Why children play soccer

The majority of the reasons children participate in sport are intrinsic. The top priorities are:

  • To learn and improve their skills
  • To have fun
  • To be with friends
  • To experience the excitement of competition
  • To enhance their physical fitness
  • To demonstrate their competence

Notice that the extrinsic goal of winning and beating others is not at the top of the list.

Similarly, when children drop out of soccer, their withdrawal can be traced to the inability of the sport experience to meet their primary motivations for participation. The common reasons are:

  • Failing to learn or improve their skills
  • Not having fun
  • Not being with their friends
  • Lack of excitement, improvisation and creative opportunities
  • Lack of exercise, meaningful movement and fitness improvements
  • Lack of optimal challenges and/or consistent failure

Practical suggestions for coaches

Encourage players to measure their performance by improvements in their own, personal levels of proficiency and ability rather than by comparing themselves to other players or to other teams based on the game outcome.

Because children have several reasons for participation and not just one, design practices to meet as many different participation motives as possible (i.e. learning, fun, friendship, fitness, challenge, etc.).

Utilize the K.I.S.S. principle (Keep It Short and Simple) when introducing new skills:
– Give short effective demonstrations while briefly explaining the new skill or concept use picture cues liberally;
– Focus only on one or two important aspects critical to performance success (avoid “paralysis by analysis”);
– Decrease time spent in transition between activities, drills and games. Keep practices short, clear and well planned.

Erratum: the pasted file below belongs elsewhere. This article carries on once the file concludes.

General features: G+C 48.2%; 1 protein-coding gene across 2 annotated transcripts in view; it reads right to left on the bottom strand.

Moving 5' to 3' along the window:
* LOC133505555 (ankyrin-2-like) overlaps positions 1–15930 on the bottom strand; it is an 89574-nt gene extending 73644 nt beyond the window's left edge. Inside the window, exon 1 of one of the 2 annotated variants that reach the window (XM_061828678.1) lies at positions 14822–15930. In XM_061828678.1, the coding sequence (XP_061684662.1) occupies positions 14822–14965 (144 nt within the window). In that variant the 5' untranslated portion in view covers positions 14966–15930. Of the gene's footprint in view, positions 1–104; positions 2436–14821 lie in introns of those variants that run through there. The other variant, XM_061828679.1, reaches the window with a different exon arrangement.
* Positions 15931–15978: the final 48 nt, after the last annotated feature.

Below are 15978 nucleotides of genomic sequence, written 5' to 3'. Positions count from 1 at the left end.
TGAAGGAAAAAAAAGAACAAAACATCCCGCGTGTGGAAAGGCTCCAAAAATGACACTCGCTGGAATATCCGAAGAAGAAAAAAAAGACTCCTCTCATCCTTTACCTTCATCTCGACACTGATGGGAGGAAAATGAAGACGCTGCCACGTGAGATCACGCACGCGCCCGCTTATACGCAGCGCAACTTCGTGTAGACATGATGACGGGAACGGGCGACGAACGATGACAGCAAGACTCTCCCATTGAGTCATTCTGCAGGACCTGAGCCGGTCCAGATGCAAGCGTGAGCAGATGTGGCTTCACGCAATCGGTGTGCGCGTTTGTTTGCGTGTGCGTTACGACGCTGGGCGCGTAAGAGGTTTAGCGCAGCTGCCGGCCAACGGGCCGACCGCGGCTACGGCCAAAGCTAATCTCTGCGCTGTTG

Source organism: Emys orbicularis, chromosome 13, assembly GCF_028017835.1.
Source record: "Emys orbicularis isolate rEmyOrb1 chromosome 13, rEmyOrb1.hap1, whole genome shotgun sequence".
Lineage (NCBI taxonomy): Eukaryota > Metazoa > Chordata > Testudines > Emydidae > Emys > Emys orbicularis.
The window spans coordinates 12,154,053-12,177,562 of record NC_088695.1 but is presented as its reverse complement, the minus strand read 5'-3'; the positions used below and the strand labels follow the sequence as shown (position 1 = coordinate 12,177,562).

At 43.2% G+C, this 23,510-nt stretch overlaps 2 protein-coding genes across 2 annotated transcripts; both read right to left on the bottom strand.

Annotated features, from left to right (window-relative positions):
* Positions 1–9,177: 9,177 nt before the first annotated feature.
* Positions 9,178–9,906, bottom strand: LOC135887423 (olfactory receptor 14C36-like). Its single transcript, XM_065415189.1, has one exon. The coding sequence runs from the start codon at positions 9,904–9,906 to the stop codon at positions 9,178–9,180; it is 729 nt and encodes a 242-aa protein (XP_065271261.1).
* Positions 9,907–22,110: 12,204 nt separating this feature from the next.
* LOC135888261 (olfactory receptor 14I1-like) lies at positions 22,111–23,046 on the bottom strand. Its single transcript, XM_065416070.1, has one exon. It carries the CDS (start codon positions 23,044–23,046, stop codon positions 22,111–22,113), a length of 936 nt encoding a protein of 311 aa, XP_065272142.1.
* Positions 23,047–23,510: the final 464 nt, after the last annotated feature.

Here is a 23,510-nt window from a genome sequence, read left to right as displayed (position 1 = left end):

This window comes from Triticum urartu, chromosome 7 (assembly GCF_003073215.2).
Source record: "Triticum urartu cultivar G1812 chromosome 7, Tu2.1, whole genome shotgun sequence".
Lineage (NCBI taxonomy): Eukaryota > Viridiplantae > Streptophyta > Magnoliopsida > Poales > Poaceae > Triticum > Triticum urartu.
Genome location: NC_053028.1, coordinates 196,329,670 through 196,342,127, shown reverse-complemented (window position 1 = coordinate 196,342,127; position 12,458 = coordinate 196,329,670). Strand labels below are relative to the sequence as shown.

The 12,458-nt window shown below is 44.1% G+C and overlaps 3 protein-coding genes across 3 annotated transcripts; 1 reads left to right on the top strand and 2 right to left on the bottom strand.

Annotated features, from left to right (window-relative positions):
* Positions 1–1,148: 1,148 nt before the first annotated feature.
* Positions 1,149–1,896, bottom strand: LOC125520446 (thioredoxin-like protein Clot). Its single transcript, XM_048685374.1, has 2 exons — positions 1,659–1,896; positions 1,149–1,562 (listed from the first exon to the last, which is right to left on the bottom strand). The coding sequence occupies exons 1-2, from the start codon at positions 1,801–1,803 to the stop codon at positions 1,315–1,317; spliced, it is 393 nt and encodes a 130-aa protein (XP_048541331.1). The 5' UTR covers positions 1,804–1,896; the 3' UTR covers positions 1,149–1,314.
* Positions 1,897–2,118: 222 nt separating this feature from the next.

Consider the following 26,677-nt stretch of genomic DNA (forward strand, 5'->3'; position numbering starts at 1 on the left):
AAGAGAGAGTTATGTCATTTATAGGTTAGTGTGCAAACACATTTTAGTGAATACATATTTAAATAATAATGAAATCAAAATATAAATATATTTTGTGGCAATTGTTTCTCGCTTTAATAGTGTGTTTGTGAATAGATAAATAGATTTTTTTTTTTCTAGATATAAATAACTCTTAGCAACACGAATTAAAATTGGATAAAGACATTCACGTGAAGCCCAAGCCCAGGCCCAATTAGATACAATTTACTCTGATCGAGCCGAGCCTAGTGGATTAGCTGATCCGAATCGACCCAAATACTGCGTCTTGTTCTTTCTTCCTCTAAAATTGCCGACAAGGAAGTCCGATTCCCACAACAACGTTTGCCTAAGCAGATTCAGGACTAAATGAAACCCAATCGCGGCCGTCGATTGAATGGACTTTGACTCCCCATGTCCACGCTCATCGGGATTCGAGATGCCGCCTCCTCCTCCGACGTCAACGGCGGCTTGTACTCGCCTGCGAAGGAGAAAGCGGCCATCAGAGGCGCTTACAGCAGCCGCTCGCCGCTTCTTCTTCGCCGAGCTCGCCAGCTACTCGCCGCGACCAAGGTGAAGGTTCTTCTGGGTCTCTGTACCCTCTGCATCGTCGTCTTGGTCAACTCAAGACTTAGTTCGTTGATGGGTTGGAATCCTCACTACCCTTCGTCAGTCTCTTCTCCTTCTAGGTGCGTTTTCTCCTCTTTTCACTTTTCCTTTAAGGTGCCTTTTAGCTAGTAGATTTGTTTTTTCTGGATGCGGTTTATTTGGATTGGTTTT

Utilize a positive approach to skill instruction by focusing on what the athlete did correctly (“catch them being good”).

Make practices meaningful, fun challenging and exciting
– Avoid static line drills;
– Encourage creative improvisation by players;
– Optimally challenge all athletes throughout the full range of abilities (avoid coaching only the mid-ability performer
– Eliminate “elimination games” because players most in need of improvement and repetitions are usually the first to be eliminated;
– Be fully focused on the players and the activity (coach the players as well as the game).

Plan time for the children to meet and make new friends (ice cream stops after practices, pizza parties, watch a video, free time before and after practice).

Focus on teaching players the active, ever-changing game of soccer rather than the static, predictable soccer drills.

Utilize dual function fitness activities that concurrently enhance fitness and also improve soccer skills (i.e. soccer tag with a ball) and/or psychological dispositions (players are having so much fun they don’t realize that they are conditioning too).

Provide competitive challenges for athletes that can help define success not only by comparison to others but also by improving one’s own standard of accomplishment.

Know the Factors That May be Stressful for Youth Players

Coaches and parents can do a great service to children by helping each athlete develop self-confidence, a sense of personal worth and mastery, and a constructive attitude toward failure and adversity.

Behaviour that adults view as encouraging can often be perceived by athletes as stress producing and pressure-filled.

Kids will freely choose to participate in activities that they view as worthwhile, enjoyable and fun.

The challenge for adults is to maximize the inherent joy of what Pele calls “the beautiful game of soccer” and minimize experiences that increase children’s anxiety and likelihood of burnout.

Practical suggestions for coaches

Avoid a “win at all cost” attitude.

Transform parental pressure into parental interest, support and encouragement.

Avoid over training, long, repetitive practices and excessive time and travel demands.

Avoid using perfection as the standard for judging an athlete’s performance.

Don’t associate a player’s worth or value as a person with their performance and ability on the soccer field (i.e. winning or a great performance means that I like you more).

Make sure that your non-verbal behaviours are congruent with your words and that the coaching is consistent across situations (i.e. sulking after a loss even though the team played well or being happy following a poor performance by a winning team).

Realise That Effective Feedback is the Breakfast of Champions